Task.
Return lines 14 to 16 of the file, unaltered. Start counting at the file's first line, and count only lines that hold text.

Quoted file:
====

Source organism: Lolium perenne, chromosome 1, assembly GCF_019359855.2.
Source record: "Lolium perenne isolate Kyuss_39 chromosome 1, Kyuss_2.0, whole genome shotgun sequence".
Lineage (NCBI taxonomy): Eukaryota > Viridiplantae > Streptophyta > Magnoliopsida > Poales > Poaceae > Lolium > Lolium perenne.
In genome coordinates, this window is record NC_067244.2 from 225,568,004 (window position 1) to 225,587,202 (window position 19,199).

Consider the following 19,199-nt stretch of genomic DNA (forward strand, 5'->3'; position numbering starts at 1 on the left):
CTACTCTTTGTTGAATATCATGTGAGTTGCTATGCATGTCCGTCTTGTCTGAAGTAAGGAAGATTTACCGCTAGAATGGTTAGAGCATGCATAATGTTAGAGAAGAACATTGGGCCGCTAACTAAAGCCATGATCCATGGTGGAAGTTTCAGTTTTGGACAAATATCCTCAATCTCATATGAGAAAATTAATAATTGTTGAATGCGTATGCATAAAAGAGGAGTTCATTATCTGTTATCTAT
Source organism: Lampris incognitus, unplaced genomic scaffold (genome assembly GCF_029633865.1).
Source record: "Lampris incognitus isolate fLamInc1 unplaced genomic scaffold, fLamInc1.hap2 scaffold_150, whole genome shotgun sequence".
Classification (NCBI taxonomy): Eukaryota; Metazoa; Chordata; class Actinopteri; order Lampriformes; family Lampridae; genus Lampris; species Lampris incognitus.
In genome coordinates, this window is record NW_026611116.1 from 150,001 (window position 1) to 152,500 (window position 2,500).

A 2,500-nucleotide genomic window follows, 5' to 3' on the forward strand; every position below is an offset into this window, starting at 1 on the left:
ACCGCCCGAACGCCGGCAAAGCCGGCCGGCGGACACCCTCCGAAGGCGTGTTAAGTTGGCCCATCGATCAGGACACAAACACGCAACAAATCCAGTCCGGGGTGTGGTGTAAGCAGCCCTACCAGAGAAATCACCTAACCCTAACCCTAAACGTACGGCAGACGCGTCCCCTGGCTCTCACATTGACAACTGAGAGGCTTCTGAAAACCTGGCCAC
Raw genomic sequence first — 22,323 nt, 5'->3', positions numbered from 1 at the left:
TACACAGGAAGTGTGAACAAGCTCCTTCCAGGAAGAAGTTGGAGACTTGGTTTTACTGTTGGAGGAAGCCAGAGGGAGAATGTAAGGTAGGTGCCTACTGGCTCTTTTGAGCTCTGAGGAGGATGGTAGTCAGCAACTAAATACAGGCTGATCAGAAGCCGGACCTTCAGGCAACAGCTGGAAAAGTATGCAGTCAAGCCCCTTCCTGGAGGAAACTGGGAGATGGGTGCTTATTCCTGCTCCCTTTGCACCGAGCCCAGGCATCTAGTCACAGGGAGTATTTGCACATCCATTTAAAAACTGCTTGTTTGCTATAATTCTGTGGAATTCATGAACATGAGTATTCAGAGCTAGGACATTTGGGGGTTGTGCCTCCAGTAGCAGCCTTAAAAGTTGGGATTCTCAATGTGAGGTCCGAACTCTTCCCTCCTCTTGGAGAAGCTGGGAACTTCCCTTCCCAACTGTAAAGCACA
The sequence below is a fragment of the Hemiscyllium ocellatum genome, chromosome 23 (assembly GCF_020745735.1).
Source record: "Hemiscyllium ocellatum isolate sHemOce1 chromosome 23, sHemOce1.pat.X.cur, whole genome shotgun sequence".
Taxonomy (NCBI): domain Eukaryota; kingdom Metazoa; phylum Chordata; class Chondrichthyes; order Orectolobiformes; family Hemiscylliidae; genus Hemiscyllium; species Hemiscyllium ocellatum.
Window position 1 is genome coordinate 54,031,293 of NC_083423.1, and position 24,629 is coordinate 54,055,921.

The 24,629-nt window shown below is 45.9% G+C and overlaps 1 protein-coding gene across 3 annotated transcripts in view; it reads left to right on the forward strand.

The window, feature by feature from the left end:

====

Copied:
TACACAGGAAGTGTGAACAAGCTCCTTCCAGGAAGAAGTTGGAGACTTGGTTTTACTGTTGGAGGAAGCCAGAGGGAGAATGTAAGGTAGGTGCCTACTGGCTCTTTTGAGCTCTGAGGAGGATGGTAGTCAGCAACTAAATACAGGCTGATCAGAAGCCGGACCTTCAGGCAACAGCTGGAAAAGTATGCAGTCAAGCCCCTTCCTGGAGGAAACTGGGAGATGGGTGCTTATTCCTGCTCCCTTTGCACCGAGCCCAGGCATCTAGTCACAGGGAGTATTTGCACATCCATTTAAAAACTGCTTGTTTGCTATAATTCTGTGGAATTCATGAACATGAGTATTCAGAGCTAGGACATTTGGGGGTTGTGCCTCCAGTAGCAGCCTTAAAAGTTGGGATTCTCAATGTGAGGTCCGAACTCTTCCCTCCTCTTGGAGAAGCTGGGAACTTCCCTTCCCAACTGTAAAGCACA
The sequence below is a fragment of the Hemiscyllium ocellatum genome, chromosome 23 (assembly GCF_020745735.1).
Source record: "Hemiscyllium ocellatum isolate sHemOce1 chromosome 23, sHemOce1.pat.X.cur, whole genome shotgun sequence".